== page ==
Just a couple years ago, fitness trackers were basically glorified step counters worn on your wrist. Now, they’re doing everything from measuring your heart rate on a run to notice you to get out of the sun. And they’re the world over. Every company from Fit bit to Jawbone and Microsoft makes a beautiful advanced piece of wrist-worn technology now — all with the guarantee of better health.
But what’s in these things, anyway?
Even though fitness bands are rather simple compared to advanced smart watches, a growing number of sensors packed full inside has turned them into multipart labs on your wrist. For example, Microsoft’s Band advertises 10 dissimilar sensors in the little package. With potential higher than ever, bands are getting extremely technical and complicated to compete.
These are the sensors inside, making it happen:
The most familiar and basic tracker included is the accelerometer. It can be used for multiple things, but is naturally put to work counting steps. By measuring direction and acceleration force, they can find out whether the device is horizontal or vertical and whether it’s moving or not. Not all accelerometers are created equivalent. You’ll find both digital and analog ones, different sensitivities, and unlike numbers of axis. The very basic ones will only have two axis, while three-axis sensors can calculate their position in three dimensions. At this point, most fitness trackers use quite advanced accelerometers for increased fitness tracker accuracy.
GPS is decades-old technology, but its look in fitness bands is comparatively new because the chips are becoming more efficient — nobody wants an enormous band on their wrist to accommodate a massive battery. GPS is still fairly power hungry compared to supplementary sensors. The worldwide positioning system comprises a network of 29 total satellites orbiting the globe — at any place, a person should be in range of four satellites needed to pinpoint an accurate place.
The GPS recipient receives a high-frequency, low-power radio indication from the satellites. The time it takes for a signal to accomplish your wrist can be translated interested in your distance from the satellite, which can be translated into precise coordinates with data from adequate satellites. GPS chips continue to get better at handling battery usage, but GPS is still quite power hungry compared to other sensors. Unlike simple footstep counting, GPS allows runners, walkers and cyclists to simply map their exercise and evaluate the terrain where they were excising.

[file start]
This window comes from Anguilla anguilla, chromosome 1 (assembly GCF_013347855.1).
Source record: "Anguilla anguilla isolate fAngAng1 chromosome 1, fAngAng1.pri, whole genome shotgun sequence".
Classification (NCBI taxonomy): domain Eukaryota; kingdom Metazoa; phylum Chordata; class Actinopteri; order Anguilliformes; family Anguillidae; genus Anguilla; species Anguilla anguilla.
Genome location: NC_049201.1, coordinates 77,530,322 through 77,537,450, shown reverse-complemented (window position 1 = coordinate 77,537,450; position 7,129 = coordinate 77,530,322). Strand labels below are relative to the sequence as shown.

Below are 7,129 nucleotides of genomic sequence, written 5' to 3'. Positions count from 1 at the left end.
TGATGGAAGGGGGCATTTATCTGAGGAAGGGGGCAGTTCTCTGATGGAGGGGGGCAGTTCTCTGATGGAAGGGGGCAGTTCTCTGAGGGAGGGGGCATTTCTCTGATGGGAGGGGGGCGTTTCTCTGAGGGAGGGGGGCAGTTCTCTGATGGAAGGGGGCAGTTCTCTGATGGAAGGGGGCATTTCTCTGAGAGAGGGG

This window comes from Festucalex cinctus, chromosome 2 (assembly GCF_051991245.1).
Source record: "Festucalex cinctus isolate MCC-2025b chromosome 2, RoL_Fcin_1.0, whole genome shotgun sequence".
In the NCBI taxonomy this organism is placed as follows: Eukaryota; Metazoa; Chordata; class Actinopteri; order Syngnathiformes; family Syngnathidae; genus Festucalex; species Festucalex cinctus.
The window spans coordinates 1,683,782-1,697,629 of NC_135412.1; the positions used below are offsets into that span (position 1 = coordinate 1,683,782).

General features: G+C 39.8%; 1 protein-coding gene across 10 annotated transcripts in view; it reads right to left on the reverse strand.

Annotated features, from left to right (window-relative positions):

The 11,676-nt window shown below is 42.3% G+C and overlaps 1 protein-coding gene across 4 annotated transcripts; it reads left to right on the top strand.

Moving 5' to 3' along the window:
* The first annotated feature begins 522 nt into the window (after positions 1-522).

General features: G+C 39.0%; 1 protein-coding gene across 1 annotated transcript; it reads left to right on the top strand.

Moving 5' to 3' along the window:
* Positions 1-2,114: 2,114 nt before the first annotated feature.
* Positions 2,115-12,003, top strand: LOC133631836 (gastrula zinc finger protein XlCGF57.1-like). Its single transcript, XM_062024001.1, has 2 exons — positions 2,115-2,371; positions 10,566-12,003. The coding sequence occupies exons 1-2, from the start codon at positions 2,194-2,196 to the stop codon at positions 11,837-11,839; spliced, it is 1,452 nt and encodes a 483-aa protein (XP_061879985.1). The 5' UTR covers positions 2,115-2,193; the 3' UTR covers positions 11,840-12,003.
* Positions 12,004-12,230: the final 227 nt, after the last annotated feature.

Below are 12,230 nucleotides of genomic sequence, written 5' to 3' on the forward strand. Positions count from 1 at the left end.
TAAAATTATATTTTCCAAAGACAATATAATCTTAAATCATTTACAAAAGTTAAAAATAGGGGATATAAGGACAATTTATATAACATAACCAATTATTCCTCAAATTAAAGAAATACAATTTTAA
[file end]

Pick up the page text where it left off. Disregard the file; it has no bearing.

Optical heart-rate monitors
Unlike the EKG a doctor might use to measure your heart rate, an optical heart-rate monitor calculate your heart rate using light. An LED shines through the skin, and an optical sensor examines the light that bounces reverse. Since blood absorbs more light, fluctuations in light level can be translated into heart rate – a process called photo plethys mography.
Galvanic skin response sensor
Galvanic skin retort sensors measure electrical connectivity of the skin. When internal or external forces cause stimulation — of any kind — the skin becomes a better performer of electrical energy. Fundamentally, when you start to sweat, either from exercise or something else, the band will be capable to monitor that. An LED shines through the skin, and an optical sensor examines the light that bounces reverse.
Detecting when someone is sweating gives the software more information about what a client is doing, which allows for better health tracking. Being able to associate the level of activity with a different source than just gravity from the accelerometer, allows these programs to get on a more trainer-like role — recommending specific exercises and levels of physical exertion.
Even a basic thermometer can supply valuable information by way of your skin temperature. Rising skin temperature can point out to a fitness band that you’re exerting yourself, or if your heart rate isn’t growing accordingly, that you might be getting sick.
Ambient light sensors
Ambient light sensors are all around us. For instance, one tells your phone to mute its screen at night and brightens it in the sun. A fitness tracker uses it for the same function, and for detecting the time of day.
Instead of telling your fitness band how light it is around you, UV sensors tell it when you may be engrossing harmful UV radiation – usually from the sun. Software compares this data to the values familiar by scientists to be harmful, and warms you to get out of the sun if you’re likely to burn.
Jawbone’s new UP3 wrist band uses a single bioimpedence sensor to cover up three bases: respiration rate, heart rate and galvanic skin response. According to the company’s own blog post explaining the technology, “The sensor measures very tiny impedance changes inside your body. For heart rate, we are measuring the impedance changes formed by the volume of blood that is flowing in the Ulnas and Radial arteries. The same sensor, worn around the wrist, will also be competent to tell respiration and hydration by looking at metrics like oxygen in the blood. It does this by using four electrodes that drive a tiny bit of electrical energy to each other, and then measuring the results.
These sensors may supply a fitness band with reams of data about your heart-rate, body temperature and even altitude, but it’s not value much without software to translate it into useful advice. From anticipating illness to spurring you on to more implement tomorrow, it’s all of these sensors working jointly that truly provide a clear picture of your health today, and what you can do to develop it tomorrow.